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Bradshaw’s Guide


This small town, which gives name to Antrim, county, stands at the mouth of Six Mile Water, as it falls into Lough Neagh, has a population of about 6,000, whose trade consists of paper, linen, &c. All this part of Ireland once belonged to the O’Neils or O’Nials; and in the petty contests which took place between them and the settlers planted over their heads by James I., Antrim had a full share. The last historical event was the death of Lord O’Neill, who was mortally wounded, in an action with the rebels of 1798, though the latter were defeated. St. Patrick, the missionary and church-builder, founded a church here in 495, which the present structure replaces. There is nothing remarkable in it, but close at hand is a perfect Round Tower, 95 feet high, well worth examination. There are about 80 of these singular towers in Ireland, of which about one-third are perfect. “They are from 60 to 130 feet high and only 8 to 11 feet in diameter; being shaped in general like the Eddystone Lighthouse. Each story is lit by a single window; and the whole pile is surmounted by a cap or conical roof.” From the absence of any authentic early history of Ireland, it is difficult to account for their origin. Whether they were built by the Irish, or the Danes, whether for Christian or pagan uses, is a keen subject of dispute with antiquarians – each of whom, like Smith O’Brien, Esq., would “die on the floor” for his favourite theory, and would probably perish of ennui if the question were satisfactorily settled. Those in existence are always found to be near a church or abbey; and human bones have been discovered at the bottom of some. Dr. Petrie, the best informed of Irish writers on this fertile theme, thinks they were built for belfries, and also as storehouses in cases of attack. The square keep of Norman castles, and the peel towers on the Scottish border were designed for a similar purpose, and are built on much the same plan.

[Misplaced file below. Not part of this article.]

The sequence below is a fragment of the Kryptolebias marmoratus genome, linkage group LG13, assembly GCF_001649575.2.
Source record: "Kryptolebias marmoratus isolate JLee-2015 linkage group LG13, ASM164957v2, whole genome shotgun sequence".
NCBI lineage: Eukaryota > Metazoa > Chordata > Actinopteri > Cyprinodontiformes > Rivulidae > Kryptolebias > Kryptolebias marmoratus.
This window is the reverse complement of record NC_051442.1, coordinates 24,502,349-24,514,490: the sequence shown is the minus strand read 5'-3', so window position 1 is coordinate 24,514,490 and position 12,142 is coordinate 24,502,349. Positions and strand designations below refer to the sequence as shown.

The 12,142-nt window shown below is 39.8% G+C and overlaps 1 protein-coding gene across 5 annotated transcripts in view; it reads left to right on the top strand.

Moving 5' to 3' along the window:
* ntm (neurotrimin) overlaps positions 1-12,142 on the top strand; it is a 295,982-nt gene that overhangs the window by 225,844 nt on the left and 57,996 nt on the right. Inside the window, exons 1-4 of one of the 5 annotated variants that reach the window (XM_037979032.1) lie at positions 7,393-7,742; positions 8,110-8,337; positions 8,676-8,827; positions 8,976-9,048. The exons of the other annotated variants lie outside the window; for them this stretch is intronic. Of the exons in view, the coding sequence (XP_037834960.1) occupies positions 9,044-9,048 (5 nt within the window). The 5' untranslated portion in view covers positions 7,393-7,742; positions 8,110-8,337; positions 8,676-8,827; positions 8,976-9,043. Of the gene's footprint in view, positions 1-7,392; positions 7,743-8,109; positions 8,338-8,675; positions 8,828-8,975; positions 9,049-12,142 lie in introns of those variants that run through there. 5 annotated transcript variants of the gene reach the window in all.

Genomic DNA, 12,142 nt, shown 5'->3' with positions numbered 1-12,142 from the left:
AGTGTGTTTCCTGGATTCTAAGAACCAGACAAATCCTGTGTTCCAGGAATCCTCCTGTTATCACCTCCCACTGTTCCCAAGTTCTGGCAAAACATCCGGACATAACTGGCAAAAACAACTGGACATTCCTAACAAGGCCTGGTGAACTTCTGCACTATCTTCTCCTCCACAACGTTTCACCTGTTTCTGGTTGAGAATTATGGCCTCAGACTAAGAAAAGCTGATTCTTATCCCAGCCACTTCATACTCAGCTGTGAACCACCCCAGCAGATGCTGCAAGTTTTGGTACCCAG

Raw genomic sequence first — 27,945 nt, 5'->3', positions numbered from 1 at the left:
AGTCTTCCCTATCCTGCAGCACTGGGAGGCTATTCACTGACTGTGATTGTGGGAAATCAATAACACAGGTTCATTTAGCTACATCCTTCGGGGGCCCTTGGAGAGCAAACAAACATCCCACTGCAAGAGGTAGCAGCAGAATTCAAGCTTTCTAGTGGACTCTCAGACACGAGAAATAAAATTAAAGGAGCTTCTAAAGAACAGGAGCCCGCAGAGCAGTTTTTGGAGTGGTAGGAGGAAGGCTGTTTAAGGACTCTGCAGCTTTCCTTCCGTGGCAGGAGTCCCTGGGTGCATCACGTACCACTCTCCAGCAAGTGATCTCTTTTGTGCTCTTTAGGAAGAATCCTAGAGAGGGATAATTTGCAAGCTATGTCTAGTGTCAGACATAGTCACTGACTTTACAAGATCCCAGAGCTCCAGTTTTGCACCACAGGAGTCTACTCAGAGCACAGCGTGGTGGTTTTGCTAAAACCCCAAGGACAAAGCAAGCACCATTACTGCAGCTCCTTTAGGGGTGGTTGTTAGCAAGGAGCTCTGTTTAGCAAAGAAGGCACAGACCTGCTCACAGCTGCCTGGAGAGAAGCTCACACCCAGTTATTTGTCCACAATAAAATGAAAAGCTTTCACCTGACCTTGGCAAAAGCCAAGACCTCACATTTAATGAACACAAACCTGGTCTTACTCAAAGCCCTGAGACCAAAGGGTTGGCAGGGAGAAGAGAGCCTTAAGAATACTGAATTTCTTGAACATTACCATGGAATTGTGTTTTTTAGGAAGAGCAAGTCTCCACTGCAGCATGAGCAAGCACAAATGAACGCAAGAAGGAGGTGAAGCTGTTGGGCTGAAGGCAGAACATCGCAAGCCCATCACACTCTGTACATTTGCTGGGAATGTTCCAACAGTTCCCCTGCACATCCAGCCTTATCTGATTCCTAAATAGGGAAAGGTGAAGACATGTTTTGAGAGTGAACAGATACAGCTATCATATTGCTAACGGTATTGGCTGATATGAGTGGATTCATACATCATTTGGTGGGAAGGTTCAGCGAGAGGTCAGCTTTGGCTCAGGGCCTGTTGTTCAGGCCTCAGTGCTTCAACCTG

Lough Neagh, the largest lake in the United Kingdom (nearly 100,000 acres, 60 miles in circuit), is a fine sheet of water, At one period it was surrounded by immense forests, the fallen timber of which in process of ages has been converted into coal and lignite in which cornelian and other pebbles are found. This lignite, which is a common production in certain localities, gave rise to a story that “the waters of the lake were petrifying;” while the stumps of trees seen at the bottom have been magnified into the “round towers of other days” of Moore’s song. There are three small islands, and the Bann is its only outlet. As it is not more than 102 feet in the deepest part, the time may come when this immense basin of useless water will be drained, like the lake of Haarlem. Two miles from Antrim, on the west side of the bay, towards Randalstown, is Shane’s Castle, the seat of the O’Neills, but now owned by the Rev. Mr. Chichester.

A small feeder of the lake, Maine Water, runs through the grounds, which are large and well planted. The castle itself was burnt in 1816, and is a picturesque ruin; a small house near it is now occupied by the family. The castle is supposed to be haunted by the Banshee, whose wail is heard whenever one of the O’Neills die. This is firmly believed. A bloody or red hand is the arms of Ulster, from the story that “the first O’Neill was one of a company, the leader of which promised that whoever touched the land first should have it. O’Neill, seeing another boat ahead of his, took a sword, cut off his left hand, flung it ashore, and so was first to touch it.” This hand appears in the arms of all baronet’s dignity, created by James I., at the plantation of Ulster. Within a short distance, are Antrim Castle, the seat of Viscount Massareene; and Castle Upton, the ancient Elizabethan seat of Lord Templetown.

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